You don’t often meet folks who are as passionate and driven as Johnny Mateu. The 28-year-old West Philadelphian isn’t just highly invested in his leather working, the man is bursting at the brim with general enthusiasm for life. He’s one of those “if it’s broke, let’s fix it and make it better” kind of people, and he’s certainly not afraid to dip his toes into something new.
Originally from Delaware County, Mateu made his way to the city to study digital media production at the Art Institute of Philadelphia in 2006. Back in high school Johnny was dead set on working in the movie industry, whether that be by acting or film making. With years of skateboarding under his belt, he would spend much of his free time in college hanging out at Philly’s FDR Skate Park, where he filmed some videos for “Thrasher” magazine. “FDR is kind of like Peter Pan and The Lost Boys in Never Never Land,” he said. “I loved every minutes of that.” The D.I.Y. skate spot is entirely created and run by the skaters who regularly surf the concrete, and soon Mateu found his own place within the colony. “I got immediately sucked into that world, 110 percent.” He ended up spearheading the construction of two of the park’s major ramps, including a 13-foot tall, 36-foot wide bowl known as “The Castle.” Even though his father was a mechanic, he never saw himself as a maker of things, so his motivation to accomplish such a project came as a bit of a surprise. “When a question would come up like, ‘Would you ever want to build a cabinet?’ I was like hell no I would hate to do that!”
In 2010 Johnny started to dabble in chopper culture so he purchased his first Harley Davidson with the intention of stripping it down for customization. First on the list was getting rid of the bulky stock seat and finding something that was one of kind, of course it was then pointed out by his friend Josh that he could just make one of his own. That's where it began. He purchased his first $30 leather starter kit and made himself a one of a kind seat, just like he wanted. Four years later Johnny has really come to the sweet spot of his skill and craft. When he’s not in his home workshop, he takes on a day job that requires just as much technique and creativity as his hobby. At Flying Pig Frames near the Piazza, he specializes in constructing recycled and reclaimed materials into unique picture frames – everything from bike tires and beer cans to barn wood. “I think it’s really important for a young man to realize that you do have the power to create things.”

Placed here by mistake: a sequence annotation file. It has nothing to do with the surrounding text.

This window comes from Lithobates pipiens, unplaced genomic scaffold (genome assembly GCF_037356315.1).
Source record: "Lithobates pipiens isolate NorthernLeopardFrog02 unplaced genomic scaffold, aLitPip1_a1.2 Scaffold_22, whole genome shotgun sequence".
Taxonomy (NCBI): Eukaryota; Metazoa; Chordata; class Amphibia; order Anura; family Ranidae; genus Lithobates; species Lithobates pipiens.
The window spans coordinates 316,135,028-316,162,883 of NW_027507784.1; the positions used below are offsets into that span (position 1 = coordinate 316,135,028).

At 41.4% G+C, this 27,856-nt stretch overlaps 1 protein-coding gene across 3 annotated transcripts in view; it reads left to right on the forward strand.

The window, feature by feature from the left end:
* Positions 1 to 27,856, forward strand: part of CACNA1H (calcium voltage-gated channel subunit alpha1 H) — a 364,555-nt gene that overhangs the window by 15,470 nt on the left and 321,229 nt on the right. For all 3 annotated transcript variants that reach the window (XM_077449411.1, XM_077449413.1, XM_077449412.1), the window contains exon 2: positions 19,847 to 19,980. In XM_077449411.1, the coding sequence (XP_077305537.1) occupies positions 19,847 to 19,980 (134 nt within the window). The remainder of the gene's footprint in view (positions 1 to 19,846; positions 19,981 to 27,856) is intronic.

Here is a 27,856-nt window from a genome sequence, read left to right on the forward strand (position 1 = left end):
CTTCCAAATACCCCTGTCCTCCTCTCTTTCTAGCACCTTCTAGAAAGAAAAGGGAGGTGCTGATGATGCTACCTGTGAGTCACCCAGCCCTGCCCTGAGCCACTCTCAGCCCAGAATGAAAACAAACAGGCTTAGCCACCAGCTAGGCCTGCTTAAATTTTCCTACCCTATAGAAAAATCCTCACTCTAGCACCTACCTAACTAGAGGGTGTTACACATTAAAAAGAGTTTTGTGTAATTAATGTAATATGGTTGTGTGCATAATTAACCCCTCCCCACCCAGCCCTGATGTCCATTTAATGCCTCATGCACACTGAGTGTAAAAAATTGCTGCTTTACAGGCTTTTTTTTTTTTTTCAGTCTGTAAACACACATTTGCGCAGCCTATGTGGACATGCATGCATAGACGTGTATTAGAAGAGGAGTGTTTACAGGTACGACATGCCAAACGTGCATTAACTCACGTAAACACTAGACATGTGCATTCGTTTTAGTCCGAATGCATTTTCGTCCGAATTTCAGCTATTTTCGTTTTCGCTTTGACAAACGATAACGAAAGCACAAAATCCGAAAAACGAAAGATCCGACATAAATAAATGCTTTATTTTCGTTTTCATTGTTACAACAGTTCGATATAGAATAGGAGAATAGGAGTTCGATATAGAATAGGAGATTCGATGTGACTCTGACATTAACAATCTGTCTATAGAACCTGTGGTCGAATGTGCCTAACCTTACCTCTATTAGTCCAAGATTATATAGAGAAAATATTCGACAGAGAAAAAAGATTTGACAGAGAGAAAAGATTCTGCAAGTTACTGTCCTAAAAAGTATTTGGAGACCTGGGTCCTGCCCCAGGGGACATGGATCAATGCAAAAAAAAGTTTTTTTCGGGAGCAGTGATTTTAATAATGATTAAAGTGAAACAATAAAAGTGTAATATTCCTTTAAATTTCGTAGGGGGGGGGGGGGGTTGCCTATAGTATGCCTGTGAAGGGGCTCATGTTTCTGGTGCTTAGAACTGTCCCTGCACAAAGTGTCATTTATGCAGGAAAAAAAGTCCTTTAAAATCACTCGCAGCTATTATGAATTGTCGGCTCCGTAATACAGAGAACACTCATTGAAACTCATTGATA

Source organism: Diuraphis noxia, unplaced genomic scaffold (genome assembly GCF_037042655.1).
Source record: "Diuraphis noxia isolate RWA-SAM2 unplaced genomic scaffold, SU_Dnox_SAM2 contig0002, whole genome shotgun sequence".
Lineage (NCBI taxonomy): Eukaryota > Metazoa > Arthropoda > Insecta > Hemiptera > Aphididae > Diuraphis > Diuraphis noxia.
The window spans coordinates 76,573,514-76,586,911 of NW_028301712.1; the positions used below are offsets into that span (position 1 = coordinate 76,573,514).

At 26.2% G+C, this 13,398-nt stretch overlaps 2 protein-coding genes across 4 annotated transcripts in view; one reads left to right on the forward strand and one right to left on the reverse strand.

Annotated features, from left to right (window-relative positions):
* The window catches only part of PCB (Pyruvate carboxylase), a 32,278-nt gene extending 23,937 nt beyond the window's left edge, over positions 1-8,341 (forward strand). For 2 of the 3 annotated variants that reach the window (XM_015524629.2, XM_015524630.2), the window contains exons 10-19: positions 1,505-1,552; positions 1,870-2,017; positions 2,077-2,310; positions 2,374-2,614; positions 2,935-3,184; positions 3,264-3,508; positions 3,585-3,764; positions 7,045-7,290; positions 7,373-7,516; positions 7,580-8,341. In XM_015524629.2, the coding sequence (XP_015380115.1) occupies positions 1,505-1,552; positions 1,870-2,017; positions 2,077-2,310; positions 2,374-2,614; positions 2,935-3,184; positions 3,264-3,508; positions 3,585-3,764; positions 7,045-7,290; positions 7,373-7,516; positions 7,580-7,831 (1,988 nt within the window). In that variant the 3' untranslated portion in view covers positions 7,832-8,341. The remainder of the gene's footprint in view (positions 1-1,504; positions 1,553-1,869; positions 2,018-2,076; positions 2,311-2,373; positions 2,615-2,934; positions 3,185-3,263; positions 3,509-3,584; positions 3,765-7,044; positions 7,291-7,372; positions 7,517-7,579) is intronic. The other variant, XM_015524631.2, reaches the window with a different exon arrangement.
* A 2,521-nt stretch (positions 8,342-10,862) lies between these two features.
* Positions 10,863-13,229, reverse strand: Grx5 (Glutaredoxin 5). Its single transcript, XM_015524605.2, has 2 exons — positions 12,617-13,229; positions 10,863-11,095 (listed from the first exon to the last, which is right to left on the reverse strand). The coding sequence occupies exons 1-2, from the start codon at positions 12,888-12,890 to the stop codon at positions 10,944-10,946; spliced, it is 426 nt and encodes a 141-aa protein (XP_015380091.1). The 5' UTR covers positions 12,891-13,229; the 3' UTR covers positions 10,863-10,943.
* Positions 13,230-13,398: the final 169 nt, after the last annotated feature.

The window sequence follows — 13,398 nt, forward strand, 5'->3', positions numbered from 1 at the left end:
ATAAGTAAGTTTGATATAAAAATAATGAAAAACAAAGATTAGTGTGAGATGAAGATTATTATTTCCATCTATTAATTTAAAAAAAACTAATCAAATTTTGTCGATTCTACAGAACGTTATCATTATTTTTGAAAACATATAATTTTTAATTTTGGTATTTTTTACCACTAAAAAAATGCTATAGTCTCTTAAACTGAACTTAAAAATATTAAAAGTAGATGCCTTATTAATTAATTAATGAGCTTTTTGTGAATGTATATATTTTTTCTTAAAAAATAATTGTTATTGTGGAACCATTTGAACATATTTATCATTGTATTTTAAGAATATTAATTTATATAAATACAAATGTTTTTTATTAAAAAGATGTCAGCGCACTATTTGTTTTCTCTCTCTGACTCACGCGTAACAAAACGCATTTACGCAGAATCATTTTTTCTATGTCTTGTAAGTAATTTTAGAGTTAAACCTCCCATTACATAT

Johnny grabs a lot of inspiration for his leatherwork from the culture that spiked the craft: the good ol’ cowboys. “A lot of those traditional Western designs have stood the test of time just because they are that good,” he says. Knife holsters and travel satchels are just some of the traditional items Mateu has given a modern Americana update to. Tattoos also have a place in his work, as he's got some of his own to show for. He says the traditional style is great because of their simplicity, use of line, and applied shading techniques. All of his favorite things come to fruition in the form of unique wallets, belts, bags, and pretty much anything you ask him to do, because he’s likely up for a challenge. “In a world of mass-produced, plastic items, I think it’s important for things to be made the way that I’m doing them – one person just sitting down and creating something with passion, creativity and love.”